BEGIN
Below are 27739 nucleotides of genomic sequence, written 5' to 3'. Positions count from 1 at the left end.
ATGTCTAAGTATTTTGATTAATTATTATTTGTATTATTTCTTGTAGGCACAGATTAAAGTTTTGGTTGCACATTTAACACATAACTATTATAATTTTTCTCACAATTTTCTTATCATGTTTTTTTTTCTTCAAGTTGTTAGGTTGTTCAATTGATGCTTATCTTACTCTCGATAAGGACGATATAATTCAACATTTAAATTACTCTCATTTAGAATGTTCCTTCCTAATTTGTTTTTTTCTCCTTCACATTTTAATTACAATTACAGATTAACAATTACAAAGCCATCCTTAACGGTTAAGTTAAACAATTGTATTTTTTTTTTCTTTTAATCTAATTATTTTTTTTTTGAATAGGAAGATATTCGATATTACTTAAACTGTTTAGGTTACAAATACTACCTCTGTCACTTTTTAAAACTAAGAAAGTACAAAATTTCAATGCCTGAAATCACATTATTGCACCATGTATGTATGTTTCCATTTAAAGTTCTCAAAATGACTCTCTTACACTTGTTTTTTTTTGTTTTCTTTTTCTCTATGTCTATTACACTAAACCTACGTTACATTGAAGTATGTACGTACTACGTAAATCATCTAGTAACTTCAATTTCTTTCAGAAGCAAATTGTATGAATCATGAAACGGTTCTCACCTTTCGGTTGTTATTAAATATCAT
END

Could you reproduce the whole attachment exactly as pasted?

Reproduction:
Below are 27739 nucleotides of genomic sequence, written 5' to 3'. Positions count from 1 at the left end.
ATGTCTAAGTATTTTGATTAATTATTATTTGTATTATTTCTTGTAGGCACAGATTAAAGTTTTGGTTGCACATTTAACACATAACTATTATAATTTTTCTCACAATTTTCTTATCATGTTTTTTTTTCTTCAAGTTGTTAGGTTGTTCAATTGATGCTTATCTTACTCTCGATAAGGACGATATAATTCAACATTTAAATTACTCTCATTTAGAATGTTCCTTCCTAATTTGTTTTTTTCTCCTTCACATTTTAATTACAATTACAGATTAACAATTACAAAGCCATCCTTAACGGTTAAGTTAAACAATTGTATTTTTTTTTTCTTTTAATCTAATTATTTTTTTTTTGAATAGGAAGATATTCGATATTACTTAAACTGTTTAGGTTACAAATACTACCTCTGTCACTTTTTAAAACTAAGAAAGTACAAAATTTCAATGCCTGAAATCACATTATTGCACCATGTATGTATGTTTCCATTTAAAGTTCTCAAAATGACTCTCTTACACTTGTTTTTTTTTGTTTTCTTTTTCTCTATGTCTATTACACTAAACCTACGTTACATTGAAGTATGTACGTACTACGTAAATCATCTAGTAACTTCAATTTCTTTCAGAAGCAAATTGTATGAATCATGAAACGGTTCTCACCTTTCGGTTGTTATTAAATATCAT